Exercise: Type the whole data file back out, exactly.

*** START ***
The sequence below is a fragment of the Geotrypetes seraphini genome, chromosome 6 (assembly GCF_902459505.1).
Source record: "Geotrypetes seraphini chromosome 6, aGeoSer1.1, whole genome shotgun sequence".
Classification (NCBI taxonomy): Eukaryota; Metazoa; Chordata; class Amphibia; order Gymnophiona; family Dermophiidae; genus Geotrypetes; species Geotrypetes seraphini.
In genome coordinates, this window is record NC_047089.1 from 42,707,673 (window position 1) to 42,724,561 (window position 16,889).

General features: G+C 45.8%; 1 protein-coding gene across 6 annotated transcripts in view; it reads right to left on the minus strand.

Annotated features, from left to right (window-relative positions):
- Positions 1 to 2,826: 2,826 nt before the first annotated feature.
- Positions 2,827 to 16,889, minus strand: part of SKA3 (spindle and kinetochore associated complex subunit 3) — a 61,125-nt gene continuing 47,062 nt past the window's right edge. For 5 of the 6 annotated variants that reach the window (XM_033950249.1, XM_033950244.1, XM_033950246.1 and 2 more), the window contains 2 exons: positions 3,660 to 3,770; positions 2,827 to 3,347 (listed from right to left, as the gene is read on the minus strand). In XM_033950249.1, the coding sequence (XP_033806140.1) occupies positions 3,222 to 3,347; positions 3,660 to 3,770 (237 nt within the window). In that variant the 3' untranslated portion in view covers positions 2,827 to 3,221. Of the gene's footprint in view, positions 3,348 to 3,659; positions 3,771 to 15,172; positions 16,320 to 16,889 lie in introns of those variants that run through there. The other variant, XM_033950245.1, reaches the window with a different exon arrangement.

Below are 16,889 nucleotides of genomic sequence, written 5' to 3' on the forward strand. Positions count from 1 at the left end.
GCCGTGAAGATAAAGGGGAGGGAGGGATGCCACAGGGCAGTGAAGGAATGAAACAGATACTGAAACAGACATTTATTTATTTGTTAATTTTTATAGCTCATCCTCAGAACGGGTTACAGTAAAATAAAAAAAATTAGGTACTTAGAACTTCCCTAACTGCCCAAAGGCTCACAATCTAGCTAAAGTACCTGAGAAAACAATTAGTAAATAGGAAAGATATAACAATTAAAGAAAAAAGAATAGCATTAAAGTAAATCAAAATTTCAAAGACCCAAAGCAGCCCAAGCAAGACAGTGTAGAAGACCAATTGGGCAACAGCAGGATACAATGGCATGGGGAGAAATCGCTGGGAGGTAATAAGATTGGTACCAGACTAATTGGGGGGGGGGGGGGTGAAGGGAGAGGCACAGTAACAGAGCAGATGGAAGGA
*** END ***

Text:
The sequence below is a fragment of the Geotrypetes seraphini genome, chromosome 6 (assembly GCF_902459505.1).
Source record: "Geotrypetes seraphini chromosome 6, aGeoSer1.1, whole genome shotgun sequence".
Classification (NCBI taxonomy): Eukaryota; Metazoa; Chordata; class Amphibia; order Gymnophiona; family Dermophiidae; genus Geotrypetes; species Geotrypetes seraphini.
In genome coordinates, this window is record NC_047089.1 from 42,707,673 (window position 1) to 42,724,561 (window position 16,889).

General features: G+C 45.8%; 1 protein-coding gene across 6 annotated transcripts in view; it reads right to left on the minus strand.

Annotated features, from left to right (window-relative positions):
- Positions 1 to 2,826: 2,826 nt before the first annotated feature.
- Positions 2,827 to 16,889, minus strand: part of SKA3 (spindle and kinetochore associated complex subunit 3) — a 61,125-nt gene continuing 47,062 nt past the window's right edge. For 5 of the 6 annotated variants that reach the window (XM_033950249.1, XM_033950244.1, XM_033950246.1 and 2 more), the window contains 2 exons: positions 3,660 to 3,770; positions 2,827 to 3,347 (listed from right to left, as the gene is read on the minus strand). In XM_033950249.1, the coding sequence (XP_033806140.1) occupies positions 3,222 to 3,347; positions 3,660 to 3,770 (237 nt within the window). In that variant the 3' untranslated portion in view covers positions 2,827 to 3,221. Of the gene's footprint in view, positions 3,348 to 3,659; positions 3,771 to 15,172; positions 16,320 to 16,889 lie in introns of those variants that run through there. The other variant, XM_033950245.1, reaches the window with a different exon arrangement.

Below are 16,889 nucleotides of genomic sequence, written 5' to 3' on the forward strand. Positions count from 1 at the left end.
GCCGTGAAGATAAAGGGGAGGGAGGGATGCCACAGGGCAGTGAAGGAATGAAACAGATACTGAAACAGACATTTATTTATTTGTTAATTTTTATAGCTCATCCTCAGAACGGGTTACAGTAAAATAAAAAAAATTAGGTACTTAGAACTTCCCTAACTGCCCAAAGGCTCACAATCTAGCTAAAGTACCTGAGAAAACAATTAGTAAATAGGAAAGATATAACAATTAAAGAAAAAAGAATAGCATTAAAGTAAATCAAAATTTCAAAGACCCAAAGCAGCCCAAGCAAGACAGTGTAGAAGACCAATTGGGCAACAGCAGGATACAATGGCATGGGGAGAAATCGCTGGGAGGTAATAAGATTGGTACCAGACTAATTGGGGGGGGGGGGGGTGAAGGGAGAGGCACAGTAACAGAGCAGATGGAAGGA